Certainly, wartime Washington, emerging from its still evident cocoon of Southern sleepiness, is superbly evoked by Berlin’s epistolary pen. Surprisingly chauvinist in his Britishness — he asserts British superiority to everything American over and over again — he nonetheless can be wickedly deflating, as when he says that the very size of the gargantuan British presence in Washington has made anti-British feeling there greater than anywhere else in the United States.

A significant portion of the letters Berlin wrote in these years is devoted to Zionism, to which he was always committed. (He was very close to Chaim Weizmann, the Zionist leader, and his many accounts in these pages of this brilliant man provide a unique portrait.) Those letters dealing with Berlin’s visit to British-ruled Palestine in 1937 make for compelling reading and reveal the conflict between his deep devotion to his adopted country and his abhorrence of its policy towards a cause he held dear.

Later on, in his propaganda work for Britain in the United States, that same conflict will continue to give him trouble, as is apparent in letters and in a long appendix entitled “Zionist Politics in Wartime Washington.” (This fascinating, immensely detailed account is itself worth the price of the book for its portrait of a bygone era and its conflicts, intelligently and honestly rendered.) It is apparent throughout this volume that Berlin was particularly adept at juggling his brief as a British civil servant with his quite active Zionism, never compromising either his principles or his duty.

It is curious to note that for all Berlin’s lifelong abhorrence of Communism, fueled by witnessing some of its unpleasant manifestations as a child in Petrograd as well as by more mature consideration of Marxism and its depredations, he was not averse to the company of its adherents. His traveling companion to the United States early in World War II was none other than Guy Burgess and some of his close friends at Oxford were Communists. Yet there is scant evidence in this correspondence of the passion one might have expected him to feel about their misguidedness.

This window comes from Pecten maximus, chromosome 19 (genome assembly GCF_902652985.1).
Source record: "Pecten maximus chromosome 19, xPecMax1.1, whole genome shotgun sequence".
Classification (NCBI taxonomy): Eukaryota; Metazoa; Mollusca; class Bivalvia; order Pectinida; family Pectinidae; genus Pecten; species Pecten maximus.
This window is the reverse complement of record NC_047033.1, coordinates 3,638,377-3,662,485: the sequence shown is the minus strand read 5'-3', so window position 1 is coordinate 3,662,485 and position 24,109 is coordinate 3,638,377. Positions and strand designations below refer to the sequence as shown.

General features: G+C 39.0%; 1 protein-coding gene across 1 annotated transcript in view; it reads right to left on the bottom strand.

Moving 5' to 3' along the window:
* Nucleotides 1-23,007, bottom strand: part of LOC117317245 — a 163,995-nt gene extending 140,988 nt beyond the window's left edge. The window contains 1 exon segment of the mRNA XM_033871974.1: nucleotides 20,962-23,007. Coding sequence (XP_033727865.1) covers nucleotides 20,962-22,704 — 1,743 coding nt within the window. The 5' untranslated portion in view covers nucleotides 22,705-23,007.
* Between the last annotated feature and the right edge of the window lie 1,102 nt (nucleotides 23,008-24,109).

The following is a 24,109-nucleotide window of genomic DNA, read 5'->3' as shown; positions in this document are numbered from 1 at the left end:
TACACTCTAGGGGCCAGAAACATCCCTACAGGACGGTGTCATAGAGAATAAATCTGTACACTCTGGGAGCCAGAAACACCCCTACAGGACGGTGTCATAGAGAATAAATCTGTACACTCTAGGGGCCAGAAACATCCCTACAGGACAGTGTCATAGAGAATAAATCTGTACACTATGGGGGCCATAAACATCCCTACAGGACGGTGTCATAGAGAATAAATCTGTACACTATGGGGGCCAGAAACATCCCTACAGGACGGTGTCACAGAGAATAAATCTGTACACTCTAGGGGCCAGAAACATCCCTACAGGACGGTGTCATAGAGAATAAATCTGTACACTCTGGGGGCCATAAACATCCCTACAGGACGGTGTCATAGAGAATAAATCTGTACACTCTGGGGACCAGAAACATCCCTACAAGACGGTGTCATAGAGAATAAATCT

Perhaps the most disquieting aspect of these letters, both during the ominous 1930s and the tumultuous early 1940s, is the over-emphasis on matters personal. Millions are being slaughtered in Europe (including members of his own family in Latvia); military personnel (including contemporaries and friends) are dying in large numbers; yet Berlin’s focus is on food, social life, and, occasionally, servants.

Even making allowances for the fact that many of these letters were written to assuage the anxieties of worried parents thousands of miles away, it is troubling to encounter so much concern about trivial health matters and just how much rich food Berlin is consuming.

Does he show a reciprocal concern for his parents, who after all were being bombed and subjected to food rationing that showed no regard for his father’s more serious gastric illness? Did he send them food parcels? Alas, the sage is revealed as being very much the spoiled only child of over-indulgent parents and the reader is left with the inescapable conclusion that such cosseting rendered him a monster of selfishness even though it was perhaps equally helpful in allowing him to achieve such a full measure of his doubtless great native potential.

Martin Rubin is a wrtier and critic in Pasadena, Calif.